Great Lakes Water Levels - Media Conference Call

Friday, May 14, 1999
10:00 a.m. - 11:00 a.m. (EST)

Good morning and thank you for joining our briefing on water levels in the Great Lakes and the Saint Lawrence River. I am Tom Baldini, chair of the U.S. Section of the International Joint Commission.

I would like to introduce my colleague, Leonard Legault, chair of the Commission's Canadian Section, and the panel of experts we have with us this morning: Colonel Jim Hougnon from both the St. Lawrence River and the Lake Superior Board of Control, Doug Cuthbert equally from both boards of control, Dr. Frank Quinn from the U.S. National Oceanic and Atmospheric Administration and Mr. André Carpentier from the St. Lawrence River Board of Control.

For your convenience, I should mention that the full text of these remarks has been posted on our website along with key water levels data and links to websites with detailed data. Go to WWW.IJC.ORG and click on "What's New." Again, that's WWW.IJC.ORG

As you probably know, the International Joint Commission is an independent binational Canada-U.S. organization established by the Boundary Waters Treaty of 1909. It assists the Canadian and U.S. governments in managing boundary and transboundary waters along the border for the benefit of both countries in a variety of ways, including regulating the outflows from Lake Superior and Lake Ontario. It is composed of six commissioners, three from each country, who seek to achieve consensus wherever possible.

Water levels in all of the Great Lakes basin have dropped significantly since last summer. As a matter of fact, all the lakes except for Lake Erie are currently somewhere between 25 and 35 centimetres (10 to 13 inches) below their average level. There are two factors that have been driving this decline. Precipitation over the Great Lakes basin has been below average for most of the past fall and winter. In addition, air temperatures have been consistently above average for the past 12 months, leading to significant increases in evaporation.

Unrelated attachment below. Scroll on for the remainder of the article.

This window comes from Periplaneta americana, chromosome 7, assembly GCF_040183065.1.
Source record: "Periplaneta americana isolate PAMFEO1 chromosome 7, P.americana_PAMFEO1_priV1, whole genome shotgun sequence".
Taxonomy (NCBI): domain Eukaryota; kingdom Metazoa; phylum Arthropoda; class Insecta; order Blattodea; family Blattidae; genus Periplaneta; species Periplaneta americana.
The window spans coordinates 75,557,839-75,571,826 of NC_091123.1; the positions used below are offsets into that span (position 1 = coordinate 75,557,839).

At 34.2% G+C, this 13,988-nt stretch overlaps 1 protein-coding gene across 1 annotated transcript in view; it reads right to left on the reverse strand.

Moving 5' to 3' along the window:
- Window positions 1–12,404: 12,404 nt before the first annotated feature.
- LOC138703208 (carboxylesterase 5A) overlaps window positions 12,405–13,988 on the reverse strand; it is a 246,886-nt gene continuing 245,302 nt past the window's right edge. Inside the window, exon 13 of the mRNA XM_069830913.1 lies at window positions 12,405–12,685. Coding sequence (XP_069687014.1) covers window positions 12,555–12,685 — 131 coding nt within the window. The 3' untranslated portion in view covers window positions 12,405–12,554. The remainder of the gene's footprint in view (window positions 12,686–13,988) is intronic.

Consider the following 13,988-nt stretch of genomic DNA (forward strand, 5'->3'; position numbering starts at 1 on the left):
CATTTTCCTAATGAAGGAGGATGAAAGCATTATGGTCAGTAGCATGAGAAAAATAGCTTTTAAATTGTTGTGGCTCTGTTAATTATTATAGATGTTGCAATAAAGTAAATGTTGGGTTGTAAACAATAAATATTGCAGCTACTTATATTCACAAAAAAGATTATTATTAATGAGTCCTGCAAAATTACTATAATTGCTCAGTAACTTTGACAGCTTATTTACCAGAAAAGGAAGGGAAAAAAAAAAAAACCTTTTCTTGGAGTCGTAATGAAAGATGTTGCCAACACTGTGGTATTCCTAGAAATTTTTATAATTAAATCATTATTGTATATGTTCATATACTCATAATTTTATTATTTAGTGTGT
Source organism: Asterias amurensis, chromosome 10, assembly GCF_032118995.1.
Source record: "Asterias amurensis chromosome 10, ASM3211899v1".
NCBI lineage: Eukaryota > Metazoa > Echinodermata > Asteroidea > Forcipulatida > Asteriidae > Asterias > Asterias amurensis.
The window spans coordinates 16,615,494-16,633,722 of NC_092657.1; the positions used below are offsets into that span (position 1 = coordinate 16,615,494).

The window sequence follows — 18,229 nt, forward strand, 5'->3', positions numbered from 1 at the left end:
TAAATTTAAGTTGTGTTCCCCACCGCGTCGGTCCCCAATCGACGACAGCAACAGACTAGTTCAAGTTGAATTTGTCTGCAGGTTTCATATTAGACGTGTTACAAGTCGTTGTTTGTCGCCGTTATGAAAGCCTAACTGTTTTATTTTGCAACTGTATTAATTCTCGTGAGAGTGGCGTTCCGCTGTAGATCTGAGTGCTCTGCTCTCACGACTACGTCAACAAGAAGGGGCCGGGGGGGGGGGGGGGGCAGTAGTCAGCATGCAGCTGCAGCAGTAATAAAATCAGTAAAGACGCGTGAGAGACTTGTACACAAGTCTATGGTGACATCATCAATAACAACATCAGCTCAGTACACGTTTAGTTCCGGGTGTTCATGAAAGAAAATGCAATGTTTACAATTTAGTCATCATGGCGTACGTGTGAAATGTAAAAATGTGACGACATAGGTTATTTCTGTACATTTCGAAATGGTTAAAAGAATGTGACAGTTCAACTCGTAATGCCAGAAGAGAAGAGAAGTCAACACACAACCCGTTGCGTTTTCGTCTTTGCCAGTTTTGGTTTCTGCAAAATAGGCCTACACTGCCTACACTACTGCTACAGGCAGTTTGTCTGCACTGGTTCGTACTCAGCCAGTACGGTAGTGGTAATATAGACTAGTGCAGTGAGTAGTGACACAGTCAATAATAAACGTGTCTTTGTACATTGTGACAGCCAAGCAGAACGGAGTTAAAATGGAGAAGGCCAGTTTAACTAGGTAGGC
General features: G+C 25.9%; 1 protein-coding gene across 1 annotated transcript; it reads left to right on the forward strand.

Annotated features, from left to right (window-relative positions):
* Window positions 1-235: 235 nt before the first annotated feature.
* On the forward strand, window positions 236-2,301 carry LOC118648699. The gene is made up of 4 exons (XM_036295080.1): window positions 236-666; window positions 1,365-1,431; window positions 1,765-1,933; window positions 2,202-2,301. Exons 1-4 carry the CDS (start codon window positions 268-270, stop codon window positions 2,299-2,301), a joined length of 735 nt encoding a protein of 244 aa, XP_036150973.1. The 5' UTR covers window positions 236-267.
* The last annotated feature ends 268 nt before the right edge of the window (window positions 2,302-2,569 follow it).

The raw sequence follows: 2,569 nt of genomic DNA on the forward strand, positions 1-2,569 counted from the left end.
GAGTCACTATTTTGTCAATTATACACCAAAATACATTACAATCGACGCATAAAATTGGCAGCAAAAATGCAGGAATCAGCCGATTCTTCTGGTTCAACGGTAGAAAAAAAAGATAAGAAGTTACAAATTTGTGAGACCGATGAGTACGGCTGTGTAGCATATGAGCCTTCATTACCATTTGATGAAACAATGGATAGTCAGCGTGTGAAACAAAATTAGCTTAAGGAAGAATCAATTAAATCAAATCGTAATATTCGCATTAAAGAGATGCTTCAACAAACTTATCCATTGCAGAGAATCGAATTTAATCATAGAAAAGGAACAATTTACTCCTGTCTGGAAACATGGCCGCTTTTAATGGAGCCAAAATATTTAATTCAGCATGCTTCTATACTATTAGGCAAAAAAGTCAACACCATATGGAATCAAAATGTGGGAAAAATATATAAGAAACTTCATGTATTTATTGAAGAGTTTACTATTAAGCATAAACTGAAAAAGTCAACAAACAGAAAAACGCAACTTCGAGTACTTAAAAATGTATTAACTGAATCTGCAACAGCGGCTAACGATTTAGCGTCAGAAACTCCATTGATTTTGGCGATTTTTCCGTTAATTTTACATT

I would like to start by saying that the International Joint Commission is keeping a close watch on the ever-changing situation and doing what it can within its power and authority to ease the hardship from declining levels water throughout the system. We are not ignoring any portion of this complex system.

The current low water situation is unusual for the recent past, when high levels prevailed. However, these levels are not unprecedented, and still lower levels have occurred during the last century - for some areas, numerous times.

A long-term perspective illustrates that, despite the limited structural controls that now exist, occasional high and low levels are to be expected. It may be advisable for those affected by current levels to consider what alternatives are available to them if water levels were to decline still further, either later this year or in the future.

I will now address succinctly the changes on each lake over the last year.

Lake Superior is currently about 20 centimetres or 8 inches below its level of last May.

Lakes Michigan and Huron have dropped about 66 centimetres or 26 inches in the last year.

Lake Erie is now about 56 centimetres or 22 inches below where it was a year ago.

Lake Ontario is 74 centimetres or 29 inches below its level of last May.

I will now ask Chairman Legault to discuss the current conditions on the rest of the Great Lakes system and the forecast for the rest of the summer, Len...

Thank you Tom,

Levels in the St Marys River, connecting Lake Superior and Lake Huron, vary between 3 centimetres, or one inch, below chart datum upstream of Sault Ste. Marie to 25 centimetres, or 10 inches, above chart datum downstream of the Sault. Chart datum is a low water benchmark, and only rarely will there be less depth available than what is portrayed on the chart.